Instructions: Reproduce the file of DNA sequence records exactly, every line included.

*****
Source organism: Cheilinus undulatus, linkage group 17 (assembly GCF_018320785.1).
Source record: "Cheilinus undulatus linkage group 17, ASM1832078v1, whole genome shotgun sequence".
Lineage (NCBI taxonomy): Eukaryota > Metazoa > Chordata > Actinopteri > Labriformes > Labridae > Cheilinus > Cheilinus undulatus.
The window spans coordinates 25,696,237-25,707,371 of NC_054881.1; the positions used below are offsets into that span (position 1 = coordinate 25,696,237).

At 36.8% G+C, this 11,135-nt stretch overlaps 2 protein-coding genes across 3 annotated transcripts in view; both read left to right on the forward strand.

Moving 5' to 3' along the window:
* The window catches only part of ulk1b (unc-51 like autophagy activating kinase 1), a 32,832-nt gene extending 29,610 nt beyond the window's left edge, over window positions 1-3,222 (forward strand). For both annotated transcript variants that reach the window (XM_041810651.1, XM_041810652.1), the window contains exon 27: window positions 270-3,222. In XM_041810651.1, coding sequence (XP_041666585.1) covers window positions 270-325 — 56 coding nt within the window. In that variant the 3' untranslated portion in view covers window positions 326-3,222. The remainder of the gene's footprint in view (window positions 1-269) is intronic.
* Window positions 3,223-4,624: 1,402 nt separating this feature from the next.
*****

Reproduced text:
Source organism: Cheilinus undulatus, linkage group 17 (assembly GCF_018320785.1).
Source record: "Cheilinus undulatus linkage group 17, ASM1832078v1, whole genome shotgun sequence".
Lineage (NCBI taxonomy): Eukaryota > Metazoa > Chordata > Actinopteri > Labriformes > Labridae > Cheilinus > Cheilinus undulatus.
The window spans coordinates 25,696,237-25,707,371 of NC_054881.1; the positions used below are offsets into that span (position 1 = coordinate 25,696,237).

At 36.8% G+C, this 11,135-nt stretch overlaps 2 protein-coding genes across 3 annotated transcripts in view; both read left to right on the forward strand.

Moving 5' to 3' along the window:
* The window catches only part of ulk1b (unc-51 like autophagy activating kinase 1), a 32,832-nt gene extending 29,610 nt beyond the window's left edge, over window positions 1-3,222 (forward strand). For both annotated transcript variants that reach the window (XM_041810651.1, XM_041810652.1), the window contains exon 27: window positions 270-3,222. In XM_041810651.1, coding sequence (XP_041666585.1) covers window positions 270-325 — 56 coding nt within the window. In that variant the 3' untranslated portion in view covers window positions 326-3,222. The remainder of the gene's footprint in view (window positions 1-269) is intronic.
* Window positions 3,223-4,624: 1,402 nt separating this feature from the next.